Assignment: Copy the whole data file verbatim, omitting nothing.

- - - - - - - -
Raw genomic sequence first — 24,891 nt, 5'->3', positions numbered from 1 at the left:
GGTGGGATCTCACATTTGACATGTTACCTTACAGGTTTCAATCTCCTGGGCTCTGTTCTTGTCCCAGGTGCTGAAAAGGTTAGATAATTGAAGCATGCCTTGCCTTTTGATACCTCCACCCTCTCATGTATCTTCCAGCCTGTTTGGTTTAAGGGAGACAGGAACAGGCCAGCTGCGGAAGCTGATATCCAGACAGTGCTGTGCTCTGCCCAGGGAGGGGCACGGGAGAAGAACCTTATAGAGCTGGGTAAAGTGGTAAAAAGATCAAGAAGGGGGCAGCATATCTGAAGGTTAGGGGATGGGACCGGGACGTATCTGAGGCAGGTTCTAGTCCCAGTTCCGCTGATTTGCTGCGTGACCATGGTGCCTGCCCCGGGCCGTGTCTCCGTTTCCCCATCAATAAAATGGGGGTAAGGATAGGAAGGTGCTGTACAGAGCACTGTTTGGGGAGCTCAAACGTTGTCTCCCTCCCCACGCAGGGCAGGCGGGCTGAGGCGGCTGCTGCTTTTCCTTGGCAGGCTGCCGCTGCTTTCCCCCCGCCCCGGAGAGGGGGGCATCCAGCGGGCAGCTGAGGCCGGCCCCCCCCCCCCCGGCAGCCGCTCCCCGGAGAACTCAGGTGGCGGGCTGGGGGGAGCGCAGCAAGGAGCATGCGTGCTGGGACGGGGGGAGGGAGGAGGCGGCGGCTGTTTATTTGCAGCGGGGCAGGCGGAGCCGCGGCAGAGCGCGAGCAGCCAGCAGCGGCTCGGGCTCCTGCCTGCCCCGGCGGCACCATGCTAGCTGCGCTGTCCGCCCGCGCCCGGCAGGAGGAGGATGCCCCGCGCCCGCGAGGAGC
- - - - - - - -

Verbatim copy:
Raw genomic sequence first — 24,891 nt, 5'->3', positions numbered from 1 at the left:
GGTGGGATCTCACATTTGACATGTTACCTTACAGGTTTCAATCTCCTGGGCTCTGTTCTTGTCCCAGGTGCTGAAAAGGTTAGATAATTGAAGCATGCCTTGCCTTTTGATACCTCCACCCTCTCATGTATCTTCCAGCCTGTTTGGTTTAAGGGAGACAGGAACAGGCCAGCTGCGGAAGCTGATATCCAGACAGTGCTGTGCTCTGCCCAGGGAGGGGCACGGGAGAAGAACCTTATAGAGCTGGGTAAAGTGGTAAAAAGATCAAGAAGGGGGCAGCATATCTGAAGGTTAGGGGATGGGACCGGGACGTATCTGAGGCAGGTTCTAGTCCCAGTTCCGCTGATTTGCTGCGTGACCATGGTGCCTGCCCCGGGCCGTGTCTCCGTTTCCCCATCAATAAAATGGGGGTAAGGATAGGAAGGTGCTGTACAGAGCACTGTTTGGGGAGCTCAAACGTTGTCTCCCTCCCCACGCAGGGCAGGCGGGCTGAGGCGGCTGCTGCTTTTCCTTGGCAGGCTGCCGCTGCTTTCCCCCCGCCCCGGAGAGGGGGGCATCCAGCGGGCAGCTGAGGCCGGCCCCCCCCCCCCCGGCAGCCGCTCCCCGGAGAACTCAGGTGGCGGGCTGGGGGGAGCGCAGCAAGGAGCATGCGTGCTGGGACGGGGGGAGGGAGGAGGCGGCGGCTGTTTATTTGCAGCGGGGCAGGCGGAGCCGCGGCAGAGCGCGAGCAGCCAGCAGCGGCTCGGGCTCCTGCCTGCCCCGGCGGCACCATGCTAGCTGCGCTGTCCGCCCGCGCCCGGCAGGAGGAGGATGCCCCGCGCCCGCGAGGAGC